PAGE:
By Sami Zaptia.
Tripoli, 9 January 2014:
With on-going, but small, demonstrations calling for the Prime Minister and his . . .[restrict]government to resign, and pressure on the GNC to vote it out, Ali Zeidan made a strong attempt yesterday to justify his government remaining in power.
Speaking, together with his Ministers, at his first televised press conference in 2014 that lasted for about two hours held at the Ministry of Communications, Zeidan came out fighting in defence of his record.
With the GNC continuing to sidestep a vote of no confidence in the government, first postponing it from last Sunday to today, Thursday, and now moving “a possible vote” to next Sunday, “if the committee” looking into it deems that it should be voted on, Zeidan had to put in a strong performance to justify his government’s continuation.
Vote of no confidence
“I would be happy for a vote of no confidence, but we would not be happy for the government to be left to a caretaker government. I have asked the GNC to choose a Prime Minister. I will not leave the country in an executive vacuum”, said Zeidan explaining his philosophy on the matter.
With regards to his Ministers, the Prime Minister claimed that he was “holding on to Ministers by force. Every minister wants to leave due to pressures and insults. We work under the duress of guns and bombs”, he explained.
Moreover he went on to say that his “government will not be changed by 300 or 200 people even if they have guns”, sending a message to the numerous attempts by small groups to force the government by demonstrations and blockades of Ministries, the GNC, Tripoli Port, CBL, the internet and mobile companies.
“The government was chosen from different regions. It will not be subjected to a specific (political/regional) category. This government has been given the confidence and once that is withdrawn by the GNC, then the GNC must accept its responsibility by creating a government immediately”.
“We are not concerned with remaining in power”, Zeidan stressed. “We are concerned about giving to the nation and not allowing the nation to be in a vacuum. There are those who want to end the life of the government and the GNC and open up the country to all-comers with arms everywhere. If Libyans are accepting of this, then this is what is being offered”, he warned.
“If the government is removed what is next?”, Zeidan asked rhetorically, echoing a much asked question during this period of much political debate in Libya as to whether to remove or keep his government.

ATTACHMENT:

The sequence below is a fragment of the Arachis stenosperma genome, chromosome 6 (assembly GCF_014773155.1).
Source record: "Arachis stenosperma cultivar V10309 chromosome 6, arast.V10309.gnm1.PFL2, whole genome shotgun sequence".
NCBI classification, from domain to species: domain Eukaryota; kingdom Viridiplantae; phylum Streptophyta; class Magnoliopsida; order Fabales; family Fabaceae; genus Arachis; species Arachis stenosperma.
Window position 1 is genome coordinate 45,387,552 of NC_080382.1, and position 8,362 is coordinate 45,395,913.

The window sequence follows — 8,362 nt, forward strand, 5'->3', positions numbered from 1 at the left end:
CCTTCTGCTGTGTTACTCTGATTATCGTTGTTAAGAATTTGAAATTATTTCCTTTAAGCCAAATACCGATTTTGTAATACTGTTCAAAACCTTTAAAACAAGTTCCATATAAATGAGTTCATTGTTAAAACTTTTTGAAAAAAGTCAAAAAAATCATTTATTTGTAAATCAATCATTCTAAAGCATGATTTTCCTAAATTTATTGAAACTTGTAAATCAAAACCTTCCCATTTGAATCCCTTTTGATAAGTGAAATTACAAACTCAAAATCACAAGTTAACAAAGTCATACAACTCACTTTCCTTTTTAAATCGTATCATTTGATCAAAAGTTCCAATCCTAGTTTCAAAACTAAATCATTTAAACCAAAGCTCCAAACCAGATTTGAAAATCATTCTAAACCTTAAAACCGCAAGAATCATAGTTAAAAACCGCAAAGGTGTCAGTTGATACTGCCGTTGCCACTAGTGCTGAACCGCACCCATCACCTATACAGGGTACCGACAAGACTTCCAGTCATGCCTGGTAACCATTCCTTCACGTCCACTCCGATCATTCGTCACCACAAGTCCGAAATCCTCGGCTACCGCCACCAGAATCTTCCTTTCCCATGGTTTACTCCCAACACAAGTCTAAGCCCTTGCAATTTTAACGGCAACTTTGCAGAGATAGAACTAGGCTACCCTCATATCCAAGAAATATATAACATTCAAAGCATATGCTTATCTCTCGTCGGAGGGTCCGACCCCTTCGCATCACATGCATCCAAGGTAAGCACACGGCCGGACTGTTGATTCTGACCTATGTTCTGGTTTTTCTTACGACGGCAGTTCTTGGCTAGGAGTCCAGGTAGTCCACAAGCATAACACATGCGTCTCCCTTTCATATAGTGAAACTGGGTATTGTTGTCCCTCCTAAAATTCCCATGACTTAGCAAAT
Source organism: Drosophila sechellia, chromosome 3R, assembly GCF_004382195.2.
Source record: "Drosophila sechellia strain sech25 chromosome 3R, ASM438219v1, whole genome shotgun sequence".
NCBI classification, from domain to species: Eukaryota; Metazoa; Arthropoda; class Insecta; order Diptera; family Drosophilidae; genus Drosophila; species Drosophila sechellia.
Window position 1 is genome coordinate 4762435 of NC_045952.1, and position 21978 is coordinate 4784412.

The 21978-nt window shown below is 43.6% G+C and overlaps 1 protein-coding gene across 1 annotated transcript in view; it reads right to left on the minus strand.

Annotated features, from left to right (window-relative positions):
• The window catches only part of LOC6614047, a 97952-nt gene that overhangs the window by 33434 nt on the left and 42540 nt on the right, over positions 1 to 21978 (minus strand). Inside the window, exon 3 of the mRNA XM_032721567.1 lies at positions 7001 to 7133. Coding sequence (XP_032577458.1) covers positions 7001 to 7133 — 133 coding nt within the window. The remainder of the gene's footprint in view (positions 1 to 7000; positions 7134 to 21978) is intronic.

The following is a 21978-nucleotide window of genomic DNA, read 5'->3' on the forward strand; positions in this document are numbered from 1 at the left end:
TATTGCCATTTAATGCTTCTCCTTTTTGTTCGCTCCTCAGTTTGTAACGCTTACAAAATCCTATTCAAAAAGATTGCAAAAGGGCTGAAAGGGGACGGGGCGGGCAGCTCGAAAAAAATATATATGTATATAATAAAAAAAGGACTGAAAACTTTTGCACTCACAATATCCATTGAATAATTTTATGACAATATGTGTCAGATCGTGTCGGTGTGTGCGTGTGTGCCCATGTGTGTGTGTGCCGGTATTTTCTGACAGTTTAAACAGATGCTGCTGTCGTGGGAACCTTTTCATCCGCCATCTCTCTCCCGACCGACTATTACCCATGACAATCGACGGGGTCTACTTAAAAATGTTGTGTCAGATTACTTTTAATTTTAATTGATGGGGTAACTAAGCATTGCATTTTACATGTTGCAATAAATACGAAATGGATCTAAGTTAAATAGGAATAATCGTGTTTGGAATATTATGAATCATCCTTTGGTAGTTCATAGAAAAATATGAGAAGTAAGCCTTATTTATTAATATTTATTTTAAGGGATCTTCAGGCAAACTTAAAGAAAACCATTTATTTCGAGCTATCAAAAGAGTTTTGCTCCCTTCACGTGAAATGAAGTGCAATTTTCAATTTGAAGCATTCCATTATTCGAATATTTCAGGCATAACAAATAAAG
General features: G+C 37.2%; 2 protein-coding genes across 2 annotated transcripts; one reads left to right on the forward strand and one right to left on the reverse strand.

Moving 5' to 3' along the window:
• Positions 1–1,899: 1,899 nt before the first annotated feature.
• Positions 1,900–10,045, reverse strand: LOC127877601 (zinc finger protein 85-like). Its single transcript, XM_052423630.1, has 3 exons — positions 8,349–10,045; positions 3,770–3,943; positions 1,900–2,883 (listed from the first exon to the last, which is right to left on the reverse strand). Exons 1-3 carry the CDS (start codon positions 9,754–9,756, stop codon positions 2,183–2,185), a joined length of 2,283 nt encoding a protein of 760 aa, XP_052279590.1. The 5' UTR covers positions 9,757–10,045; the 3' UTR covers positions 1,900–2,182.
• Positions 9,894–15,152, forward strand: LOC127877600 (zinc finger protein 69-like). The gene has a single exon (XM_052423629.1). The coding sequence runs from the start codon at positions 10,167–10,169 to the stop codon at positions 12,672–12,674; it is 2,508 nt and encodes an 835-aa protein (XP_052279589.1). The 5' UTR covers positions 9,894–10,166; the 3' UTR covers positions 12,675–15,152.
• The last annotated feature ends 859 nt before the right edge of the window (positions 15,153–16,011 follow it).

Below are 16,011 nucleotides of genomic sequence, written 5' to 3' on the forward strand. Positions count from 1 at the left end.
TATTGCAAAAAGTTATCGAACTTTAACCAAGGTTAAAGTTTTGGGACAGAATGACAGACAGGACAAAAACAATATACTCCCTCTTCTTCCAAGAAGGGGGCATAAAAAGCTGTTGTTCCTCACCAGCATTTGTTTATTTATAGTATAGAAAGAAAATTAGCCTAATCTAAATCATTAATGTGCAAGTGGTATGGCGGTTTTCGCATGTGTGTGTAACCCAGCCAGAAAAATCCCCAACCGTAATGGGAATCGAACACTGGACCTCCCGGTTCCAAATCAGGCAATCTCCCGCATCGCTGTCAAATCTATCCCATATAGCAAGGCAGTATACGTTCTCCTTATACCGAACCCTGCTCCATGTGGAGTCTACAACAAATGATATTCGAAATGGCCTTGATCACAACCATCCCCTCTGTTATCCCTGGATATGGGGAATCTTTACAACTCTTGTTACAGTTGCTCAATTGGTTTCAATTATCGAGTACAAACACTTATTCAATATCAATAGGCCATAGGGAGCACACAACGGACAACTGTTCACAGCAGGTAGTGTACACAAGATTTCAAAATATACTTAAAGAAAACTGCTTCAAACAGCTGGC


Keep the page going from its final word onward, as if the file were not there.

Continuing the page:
Again, reflecting the inability of the nation and the GNC to come up with a plan b for the current political impasse, Zeidan challenged the political class: “Bring an alternative and bring a vision, I promise we have no desire in this (to remain in power) but history will not record on us that we abandoned this position and the country goes (fails)”.
Zeidan attacked those who had hoped to manipulate him politically in their favour. “Some thought I will be a ring to be worn on their finger. They cannot prevent me from doing my work”, he assured.
“If the government continues..there will be an important Ministerial reshuffle, because a number of Ministers do not wish to continue”. Zeidan did not name all the Ministers nor their Ministries. However, he said that the vacant and sensitive Ministry of Interior, currently run by the Deputy Prime Minister Abdelkarim, and the Ministry of Local Governance will have new Ministers announced. He stressed these will not be political appointments.
Oil blockade and use of force
With regards to the oil blockade in the east by the federalist Ibrahim Judran, Zeidan defended his government’s non-use of force saying that “we were asked by the region and by Mustafa Abdul Jalil (former NTC head) and other leading figures not to use force, so as not to spill blood. Zeidan claimed that he had agreed to this “not out of weakness, fear or cowardice “, as some critics might have suggested.
He stressed that it was “very easy to use force”, but that he did not “want to enter into uncalculated adventures”.
Nevertheless, he squarely put the blame on the delayed action on the GNC saying that they had delayed his government’s response by forming a “crises committee” which had deliberated for three months and had only just ended its deliberations.
over “Ninety per cent”
Controversially, Prime Minister Ali Zeidan gave his government top marks for its performance, a comment that political commentators in Benghazi found insulting in view of the daily assassinations and bombings.
“Over ninety per cent of our plan after a year has been implemented. One year is not enough to rebuild what was destroyed in 42 years”, he said in defence of his government’s performance.
Zeidan’s success stories
Listing his government’s success stories, Zeidan pointed out the National ID Number, which is now being used for the Constitutional “Committee of 60” elections and for the new biometric passports. Zeidan also pointed out that his government had “started in establishing an army”.
The formation of a post-Qaddafi-era army included the enrollment of the former thuwar/militias into the new bodies, as per Laws 27 and 53 ordering the breakup of militia brigades and their vacating of their bases in Tripoli.
Regarding the formation of an army, Zeidan said that he did not possess an “oven” with which he could establish an army in five minutes.
Zeidan also highlighted the family allowance, the large number of students sent on scholarships abroad and the successful 20 Municipality elections, with 35 to come. The government also started to establish council rubbish dumps.
Prime Minister Ali Zeidan then gave up the podium for his Ministers to take turns in giving a roundup of their Ministry’s achievements over the last year.